One of the other differences that I noted was that the relative performance of the various teams seems to be a little more marked in F1 2012. In F1 2011, I can remember winning a season in an HRT (as in the racing team, not the medicinal product to help middle-aged women go through ‘the change’) – something that just wouldn’t happen in real life. However, in F1 2012, each team’s cars behave very differently and have their own strengths and weaknesses insofar as top speed and cornering ability are concerned. One thing I did note, however, is that the AI doesn’t really seem to simulate the racing styles of the various drivers – this is undoubtedly a very minor niggle and, as a result, you thankfully don’t run the risk of being obliterated if you’re anywhere near Pastor Maldonado or Romain Grosjean.

Car handling also seems to have been refined since F1 2011, with the cars feeling a little weightier, more precise and a bit more forgiving. That being said, you still need to drive with a great deal of care as, much like their real-life equivalents, the cars in F1 2012 are on a knife-edge of performance – for example, slamming the accelerator to the floor as you come out of a corner will invariably lead to you spinning off the track.

Another fantastic addition to the gameplay of F1 2012 is the all-new weather system. Whilst earlier F1 games simulated the weather, the conditions were the same throughout the whole circuit – so if it was raining, it rained everywhere on the track. However, Codemasters have really outdone themselves with the weather system in F1 2012 – as the weather can differ across separate parts of a circuit. For example, it can be bone dry on one half of the track but chucking it down with rain on the other – a situation that makes tyre selection entertainingly difficult. You could play it safe and use a set of full wets, or chance it with a set of intermediate or dry tyres so as to maximise your performance on the bits of the track that don’t resemble a lake. The weather system is also dynamic, meaning that track conditions can change during a race – so it could start off in pouring rain, but dry out by the time you cross the finish line.

F1 2012 also does a much better job with easing you in to the somewhat complicated world of Formula 1 thanks to the ‘Young Driver Test’ mode. This mode is essentially a series of tutorials that run you through the basics of racecraft, teaching you tricks such as the best way to take corners and how to use your KERS and DERS effectively. While some players may not find this a necessity, those new to the F1 series of games will undoubtedly find it more useful than the advice to ‘get in that car and be awesome’ that was prevalent in previous games.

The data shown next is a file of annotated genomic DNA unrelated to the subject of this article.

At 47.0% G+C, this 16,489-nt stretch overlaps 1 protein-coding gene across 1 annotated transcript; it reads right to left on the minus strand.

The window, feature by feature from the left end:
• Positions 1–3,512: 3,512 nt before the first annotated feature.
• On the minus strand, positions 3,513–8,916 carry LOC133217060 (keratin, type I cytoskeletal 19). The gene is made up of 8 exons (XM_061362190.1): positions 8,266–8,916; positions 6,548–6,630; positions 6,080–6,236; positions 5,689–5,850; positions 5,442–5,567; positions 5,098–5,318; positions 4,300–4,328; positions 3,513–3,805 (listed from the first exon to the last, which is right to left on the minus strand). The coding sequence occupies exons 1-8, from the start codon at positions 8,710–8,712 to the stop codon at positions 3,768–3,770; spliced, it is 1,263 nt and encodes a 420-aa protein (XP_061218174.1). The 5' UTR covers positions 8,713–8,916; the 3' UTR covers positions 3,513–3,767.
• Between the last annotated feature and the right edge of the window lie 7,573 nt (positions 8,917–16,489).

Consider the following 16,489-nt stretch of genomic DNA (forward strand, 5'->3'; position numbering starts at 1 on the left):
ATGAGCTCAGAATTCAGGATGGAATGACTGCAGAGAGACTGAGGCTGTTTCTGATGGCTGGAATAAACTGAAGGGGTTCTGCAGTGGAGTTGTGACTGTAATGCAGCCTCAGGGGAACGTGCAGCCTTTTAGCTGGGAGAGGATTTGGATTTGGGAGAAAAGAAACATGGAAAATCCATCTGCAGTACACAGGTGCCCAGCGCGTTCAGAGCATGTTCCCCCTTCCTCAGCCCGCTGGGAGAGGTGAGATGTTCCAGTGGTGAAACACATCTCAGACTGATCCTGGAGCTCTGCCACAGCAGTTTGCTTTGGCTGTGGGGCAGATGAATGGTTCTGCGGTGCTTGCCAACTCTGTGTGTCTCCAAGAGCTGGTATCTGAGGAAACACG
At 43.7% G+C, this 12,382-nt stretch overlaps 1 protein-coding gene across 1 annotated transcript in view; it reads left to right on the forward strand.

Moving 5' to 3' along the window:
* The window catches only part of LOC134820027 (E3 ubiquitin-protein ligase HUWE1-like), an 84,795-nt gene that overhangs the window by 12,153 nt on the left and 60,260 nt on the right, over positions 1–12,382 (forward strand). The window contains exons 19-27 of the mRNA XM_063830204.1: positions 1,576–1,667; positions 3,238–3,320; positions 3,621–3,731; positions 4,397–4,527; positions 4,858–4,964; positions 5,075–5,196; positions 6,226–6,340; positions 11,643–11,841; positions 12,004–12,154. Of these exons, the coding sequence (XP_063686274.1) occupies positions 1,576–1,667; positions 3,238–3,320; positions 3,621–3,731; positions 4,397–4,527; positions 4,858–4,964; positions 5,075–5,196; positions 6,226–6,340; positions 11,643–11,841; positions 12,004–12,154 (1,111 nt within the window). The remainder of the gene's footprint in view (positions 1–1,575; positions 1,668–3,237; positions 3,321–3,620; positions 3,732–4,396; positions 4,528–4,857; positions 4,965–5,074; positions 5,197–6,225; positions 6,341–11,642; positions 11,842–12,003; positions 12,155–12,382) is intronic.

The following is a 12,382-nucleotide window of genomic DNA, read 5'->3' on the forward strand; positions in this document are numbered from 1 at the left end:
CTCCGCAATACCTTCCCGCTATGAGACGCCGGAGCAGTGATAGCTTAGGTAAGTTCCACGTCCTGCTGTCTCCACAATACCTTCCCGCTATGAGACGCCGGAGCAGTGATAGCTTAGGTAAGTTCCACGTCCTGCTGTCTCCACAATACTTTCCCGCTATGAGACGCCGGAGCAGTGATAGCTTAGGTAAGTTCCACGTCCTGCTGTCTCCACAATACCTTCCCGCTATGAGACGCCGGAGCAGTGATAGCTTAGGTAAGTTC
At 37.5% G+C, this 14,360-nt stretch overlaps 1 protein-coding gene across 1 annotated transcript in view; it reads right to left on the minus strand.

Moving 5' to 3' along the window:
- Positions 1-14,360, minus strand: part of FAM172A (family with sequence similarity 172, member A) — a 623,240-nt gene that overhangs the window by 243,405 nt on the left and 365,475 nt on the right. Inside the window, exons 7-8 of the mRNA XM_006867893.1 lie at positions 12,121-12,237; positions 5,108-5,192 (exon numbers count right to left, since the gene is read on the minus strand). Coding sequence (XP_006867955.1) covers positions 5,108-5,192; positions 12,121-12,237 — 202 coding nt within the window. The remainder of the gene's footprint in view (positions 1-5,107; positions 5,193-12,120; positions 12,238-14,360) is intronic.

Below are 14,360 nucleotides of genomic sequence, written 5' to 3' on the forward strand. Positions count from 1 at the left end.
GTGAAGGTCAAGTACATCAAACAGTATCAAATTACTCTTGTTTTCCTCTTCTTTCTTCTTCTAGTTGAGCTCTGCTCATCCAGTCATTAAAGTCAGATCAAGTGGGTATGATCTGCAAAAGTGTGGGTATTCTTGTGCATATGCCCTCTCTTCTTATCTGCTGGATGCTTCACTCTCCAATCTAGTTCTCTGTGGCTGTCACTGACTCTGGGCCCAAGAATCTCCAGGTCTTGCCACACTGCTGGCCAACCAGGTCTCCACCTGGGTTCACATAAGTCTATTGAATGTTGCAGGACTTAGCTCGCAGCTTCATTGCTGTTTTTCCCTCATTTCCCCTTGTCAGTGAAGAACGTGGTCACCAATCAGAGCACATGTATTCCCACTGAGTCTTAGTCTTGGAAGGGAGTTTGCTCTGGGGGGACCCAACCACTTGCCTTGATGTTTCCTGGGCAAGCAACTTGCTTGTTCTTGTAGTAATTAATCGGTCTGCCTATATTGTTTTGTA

There’s also a couple of new game modes on offer in F1 2012 to spice things up a little. The ‘Season Challenge’ mode comprises of a series of five-lap races across 10 randomly selected tracks, each with a one-shot qualifying lap – you start off in a team at the very bottom of the pecking order and move your way up the food chain by displacing your selected rivals from their cars. This mode is a whole lot of fun – especially since your performance gets converted into a score that gets posted on a leaderboard – and is a great way to have a quick race if you’ve only got 15 minutes to spare. There’s also a new ‘Champions Mode’ that pits you against previous F1 World Champions such as Kimi Räikkönen, Lewis Hamilton, Michael Schumacher and Jenson Button – but these challenges are not for the faint-hearted and can be brutally (but not unfairly) difficult.

A wonderful blend of arcade and simulation racing
Visually spectacular
Strategic elements add another dimension to races
The game’s appeal may be limited to those who follow Formula 1
VIP Pass required to play offline multiplayer

All in all, F1 2012 is an excellent game – but it wouldn’t be unfair to label it as an iteration on previous titles in the series. Once again, Codemasters have managed to create an F1 game that is not only faithful to the sport but also manages to be highly accessible to anyone who fancies taking a Formula 1 car for a spin. If you’re in any way interested in Formula 1, you’ll have a blast with this game – but if F1 isn’t really your thing, the various rules, regulations and nuances of the sport that feature in F1 2012 might not be for you.

Review copy provided by Codemasters via Lunch PR
F1 2012 – Official Game Site

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  1. teppischfresser

    Just a heads up for everyone, if you want to play with a steering wheel, DO NOT buy this. There is ridiculous oversteer on straightaways and dreadful understeer when you turn in. The problem has been reported on the Codemasters forums, but they have not fixed it and have not shown any interest in fixing it.

    Buy F1 2011.